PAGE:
Swiss Vote to Penalize Public Homophobia


Swiss voters agreed on Sunday to penalize public homophobia, greenlighting an amendment to an antidiscrimination law that had not provided protection for lesbians, gay men and bisexual people.

The amendment, which was years in the making, was challenged by opponents arguing that it would stifle freedom of expression.

Voters were asked in a referendum whether they wanted to extend Switzerland’s racism statutes to sexual orientation, and on Sunday 63.1 percent voted in favor of it. The extension was backed by the government and most of Switzerland’s political parties.

Unlike most countries in Western Europe, Switzerland did not have a law that specifically protects lesbians, gay men and bisexual people from discrimination. Publicly denigrating someone’s sexual orientation, or inciting hatred against someone in public, could not be prosecuted.

In 2018, lawmakers voted to add sexual orientation to an existing law that penalized discrimination based on race, ethnicity and religion. Under the amended law, homophobic comments made in public would be punishable with up to three years in prison.

It includes comments made on television, messages posted on social media, and discrimination against gay or bisexual people in public venues like restaurants or movie theaters.

Lawmakers initially included wording in the bill to protect transgender people, but the Council of States, Switzerland’s higher parliamentary chamber, rejected it on the basis that the criteria were too vague.

Caroline Dayer, an expert and researcher on preventing violence and discrimination based in Geneva, said the law would fill a legal loophole and provide much-needed protection to homosexual and bisexual people.

“In Switzerland, it’s possible to publicly say, for instance, ‘Burn the gay’ or ‘Lesbians must be raped’ without any concern,” Ms. Dayer said in an email before the vote. She added that the law would put an end to that.

Yet, opponents argued that such an extension was counter to freedom of expression, and that they should be able to express their views on homosexuality publicly. They gathered the 50,000 signatures necessary to force a national referendum.

A committee against the referendum, “No to Censorship,” argued on its website that Swiss people had the right “to express opinions that don’t please everybody.”

“This also includes defending points of view that are irritating, or diverging from the mainstream,” the website read.

But politicians and experts challenged the notion that the law would threaten freedom of expression, since it would not penalize arguments hold in private circles. “And insulting and promoting hatred is not discussing,” Ms. Dayer said.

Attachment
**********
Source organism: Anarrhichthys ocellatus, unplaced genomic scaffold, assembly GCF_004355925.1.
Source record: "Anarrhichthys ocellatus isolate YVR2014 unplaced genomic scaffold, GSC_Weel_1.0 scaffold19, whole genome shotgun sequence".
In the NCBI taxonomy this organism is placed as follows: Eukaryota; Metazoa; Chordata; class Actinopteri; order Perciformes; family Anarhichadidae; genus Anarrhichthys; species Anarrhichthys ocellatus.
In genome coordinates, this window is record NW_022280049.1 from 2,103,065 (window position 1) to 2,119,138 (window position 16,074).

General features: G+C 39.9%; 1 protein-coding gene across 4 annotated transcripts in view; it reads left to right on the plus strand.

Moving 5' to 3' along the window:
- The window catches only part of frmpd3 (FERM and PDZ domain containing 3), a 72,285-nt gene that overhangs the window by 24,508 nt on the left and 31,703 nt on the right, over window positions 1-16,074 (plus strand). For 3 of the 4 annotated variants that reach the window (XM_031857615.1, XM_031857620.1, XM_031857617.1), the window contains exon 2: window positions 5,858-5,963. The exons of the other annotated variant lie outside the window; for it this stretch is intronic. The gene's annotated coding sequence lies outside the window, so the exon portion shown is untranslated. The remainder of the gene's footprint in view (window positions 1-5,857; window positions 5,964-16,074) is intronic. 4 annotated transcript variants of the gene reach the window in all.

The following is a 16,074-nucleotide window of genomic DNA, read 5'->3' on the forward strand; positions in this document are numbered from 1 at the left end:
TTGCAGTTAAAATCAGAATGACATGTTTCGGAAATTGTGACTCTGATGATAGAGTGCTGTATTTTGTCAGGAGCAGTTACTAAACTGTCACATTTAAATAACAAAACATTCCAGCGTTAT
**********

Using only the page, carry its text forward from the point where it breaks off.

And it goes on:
Interior Minister Alain Berset said in a video message to voters that jokes about gay men and lesbians would still be allowed “as long as they respect human dignity.”

Switzerland has long trailed behind most of its neighbors in L.G.B.T.Q. rights, ranking 27th of 49 European countries in the 2019 report of the International Lesbian, Gay, Bisexual, Trans and Intersex Association. Switzerland had a score of 29, from a possible 100, for such rights, according to the organization, compared to 47 in Germany, 63 in France and 67 in Britain.

Other European countries such as France, Britain, and Belgium have enacted laws against homophobia since the early 2000s. Though same-sex partnerships are legal in Switzerland, same-sex marriage is not.

There is no official count of the number of violent or discriminatory episodes against L.G.B.T.Q. people in Switzerland, making it hard to measure the extent of the issue. But in 2017, the United Nations Human Rights Council publicly expressed concerns about hate speech against gay people in Switzerland, and urged the country to “adopt comprehensive legislation against discrimination on the grounds of sexual orientation and gender identity.”

“The situation is mediocre for L.G.B.T.Q. rights in Switzerland,” said Muriel Waeger, the co-director of “Against Discriminations, Yes,” a committee set up before the referendum and that urged the Swiss to support the changes.

Ms. Waeger, who is also a regional director at Pink Cross and LOS, two organizations representing L.G.B.T. people in Switzerland, said the group had set up a hotline to collect testimonies of discrimination in German-speaking areas of Switzerland. She said Pink Cross had received two calls a week.

In November, two 3-year-old boys were rejected by a day care center because their parents are gay. The day care’s director “said that children can be very mean, and that’s why she didn’t want to welcome the kids of a gay couple,” a father of the boys told Swiss news media.

Ms. Dayer said that the law would not make homophobia disappear, but that it was a necessary lever that Switzerland needed to fight it.

“The extension sends a vital message to homosexual and bisexual people, and to the Swiss society over all, that hatred has no place, and that those violence are not legitimate,” she said.

Iliana Magra contributed reporting.


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